When I first began to learn about autism, I took a line of thought that I think I've since outgrown... I hung my hat on the clinical, psychiatric definition of autism that formed the basis for Joy's diagnosis. That definition comes from the Diagnostic and Statistical Manual of Mental Disorders, published by the American Psychiatric Association. The most recent edition, the 4th edition, came out in 1994, and is known as the DSM-IV. I referenced in a previous post the peculiar combination-platter approach that checks off certain criteria in certain groupings to constitute an autism diagnosis:
A total of six (or more) items from (1), (2), and (3), with at least two from (1), and one each from (2) and (3)

Uncle Schnirelmann obligingly contributed to the comments of that post a calculation of the number of potential combinations!

Here's the thing, though. This particular combination-platter that "is" autism has only been on the books since 1994. Autism was first added to the DSM in 1980; PDD-NOS (which broadens the autism spectrum considerably) was added in 1987; the autism definition expanded yet further in the current 1994 version, including the first mention of Asperger's.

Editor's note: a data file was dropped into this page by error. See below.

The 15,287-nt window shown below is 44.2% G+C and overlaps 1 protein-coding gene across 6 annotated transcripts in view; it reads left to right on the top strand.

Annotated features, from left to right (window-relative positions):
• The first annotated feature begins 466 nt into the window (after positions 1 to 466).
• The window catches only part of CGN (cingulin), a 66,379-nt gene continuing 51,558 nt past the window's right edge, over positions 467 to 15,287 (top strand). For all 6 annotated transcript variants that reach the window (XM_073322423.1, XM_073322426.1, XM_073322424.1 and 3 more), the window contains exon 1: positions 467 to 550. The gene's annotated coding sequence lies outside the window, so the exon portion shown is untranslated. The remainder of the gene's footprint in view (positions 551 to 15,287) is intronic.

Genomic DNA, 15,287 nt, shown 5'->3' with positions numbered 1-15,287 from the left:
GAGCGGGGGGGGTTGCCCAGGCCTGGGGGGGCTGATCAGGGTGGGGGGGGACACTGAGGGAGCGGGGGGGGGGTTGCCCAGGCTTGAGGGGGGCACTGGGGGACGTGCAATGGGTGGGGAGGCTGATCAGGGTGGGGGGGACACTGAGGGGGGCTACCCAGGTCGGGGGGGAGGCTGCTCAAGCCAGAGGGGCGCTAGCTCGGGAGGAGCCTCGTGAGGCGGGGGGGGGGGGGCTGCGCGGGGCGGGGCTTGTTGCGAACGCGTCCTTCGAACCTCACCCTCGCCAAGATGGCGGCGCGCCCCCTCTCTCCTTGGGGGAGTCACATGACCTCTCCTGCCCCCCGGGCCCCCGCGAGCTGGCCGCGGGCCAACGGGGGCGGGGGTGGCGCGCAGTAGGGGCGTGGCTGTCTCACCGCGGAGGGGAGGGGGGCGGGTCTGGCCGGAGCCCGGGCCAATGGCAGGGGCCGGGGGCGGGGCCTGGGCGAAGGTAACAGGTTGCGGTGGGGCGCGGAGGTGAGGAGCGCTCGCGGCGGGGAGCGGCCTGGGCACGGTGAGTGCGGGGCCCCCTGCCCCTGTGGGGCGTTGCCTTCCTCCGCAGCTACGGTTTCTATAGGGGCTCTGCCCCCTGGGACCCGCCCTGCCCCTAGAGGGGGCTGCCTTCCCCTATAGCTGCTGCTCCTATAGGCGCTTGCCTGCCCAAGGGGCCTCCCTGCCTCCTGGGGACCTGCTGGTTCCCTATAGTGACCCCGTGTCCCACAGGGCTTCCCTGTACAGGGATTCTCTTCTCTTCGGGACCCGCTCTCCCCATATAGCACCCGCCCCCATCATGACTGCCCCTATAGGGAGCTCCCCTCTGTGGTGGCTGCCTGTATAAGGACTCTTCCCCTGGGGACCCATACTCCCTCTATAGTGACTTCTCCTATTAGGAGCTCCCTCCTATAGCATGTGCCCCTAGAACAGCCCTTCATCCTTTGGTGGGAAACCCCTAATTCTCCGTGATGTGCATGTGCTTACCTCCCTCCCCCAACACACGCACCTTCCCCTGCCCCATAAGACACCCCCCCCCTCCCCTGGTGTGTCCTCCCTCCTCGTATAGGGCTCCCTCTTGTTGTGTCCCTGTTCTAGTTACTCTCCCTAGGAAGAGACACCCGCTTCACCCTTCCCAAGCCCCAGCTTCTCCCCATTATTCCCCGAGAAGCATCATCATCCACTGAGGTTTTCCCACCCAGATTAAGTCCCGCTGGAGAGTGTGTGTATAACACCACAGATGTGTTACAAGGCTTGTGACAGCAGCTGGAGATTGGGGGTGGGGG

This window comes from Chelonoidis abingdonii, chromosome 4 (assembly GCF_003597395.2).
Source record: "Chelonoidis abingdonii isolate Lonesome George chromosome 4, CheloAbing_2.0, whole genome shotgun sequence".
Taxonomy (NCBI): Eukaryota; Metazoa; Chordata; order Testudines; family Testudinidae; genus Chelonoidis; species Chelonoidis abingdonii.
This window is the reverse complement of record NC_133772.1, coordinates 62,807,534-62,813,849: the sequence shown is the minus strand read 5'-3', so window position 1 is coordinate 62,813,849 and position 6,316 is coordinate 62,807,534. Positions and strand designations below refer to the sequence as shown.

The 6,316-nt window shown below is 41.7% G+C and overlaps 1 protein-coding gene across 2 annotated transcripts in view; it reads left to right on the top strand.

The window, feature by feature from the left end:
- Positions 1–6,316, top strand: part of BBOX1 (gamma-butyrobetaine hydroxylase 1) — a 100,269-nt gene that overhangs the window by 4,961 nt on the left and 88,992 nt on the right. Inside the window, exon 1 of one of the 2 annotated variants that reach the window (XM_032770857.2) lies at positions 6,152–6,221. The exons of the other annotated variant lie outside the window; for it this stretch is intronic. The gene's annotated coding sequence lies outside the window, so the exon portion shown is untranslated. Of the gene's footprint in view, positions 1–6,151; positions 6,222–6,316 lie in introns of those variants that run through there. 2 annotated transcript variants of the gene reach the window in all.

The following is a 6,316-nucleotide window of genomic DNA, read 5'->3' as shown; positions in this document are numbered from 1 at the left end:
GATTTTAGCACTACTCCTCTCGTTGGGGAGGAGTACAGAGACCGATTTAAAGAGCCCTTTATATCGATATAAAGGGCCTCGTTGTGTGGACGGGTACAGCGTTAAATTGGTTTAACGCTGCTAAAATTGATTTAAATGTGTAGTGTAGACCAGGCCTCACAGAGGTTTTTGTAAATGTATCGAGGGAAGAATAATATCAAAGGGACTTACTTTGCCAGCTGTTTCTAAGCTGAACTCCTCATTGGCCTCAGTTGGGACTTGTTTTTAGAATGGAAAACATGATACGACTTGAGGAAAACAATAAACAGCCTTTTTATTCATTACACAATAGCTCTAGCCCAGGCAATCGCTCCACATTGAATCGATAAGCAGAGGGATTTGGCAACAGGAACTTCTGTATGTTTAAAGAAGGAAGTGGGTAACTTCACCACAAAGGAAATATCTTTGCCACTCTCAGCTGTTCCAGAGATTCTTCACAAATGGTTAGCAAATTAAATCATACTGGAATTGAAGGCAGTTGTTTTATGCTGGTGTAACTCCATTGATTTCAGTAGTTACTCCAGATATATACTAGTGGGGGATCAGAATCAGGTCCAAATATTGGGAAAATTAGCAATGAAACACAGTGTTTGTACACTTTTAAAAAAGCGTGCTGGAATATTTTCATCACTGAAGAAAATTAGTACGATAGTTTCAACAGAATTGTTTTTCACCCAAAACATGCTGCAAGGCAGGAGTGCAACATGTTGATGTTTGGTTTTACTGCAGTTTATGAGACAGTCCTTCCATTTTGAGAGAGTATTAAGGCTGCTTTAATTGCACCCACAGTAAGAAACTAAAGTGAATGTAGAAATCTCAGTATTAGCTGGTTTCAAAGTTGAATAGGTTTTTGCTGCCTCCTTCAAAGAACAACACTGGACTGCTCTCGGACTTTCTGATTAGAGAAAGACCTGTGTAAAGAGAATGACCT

Is autism in-and-of-itself really only the latest psychiatric definition? Did autism an sich (German for in-and-of-itself) actually change? Surely a reference book doesn't have quite that kind of power, right?

For anyone still hanging his or her hat on the clinical definition, hold on to the brim, because the world of psychiatrically-defined autism will be changing again, in not too many years.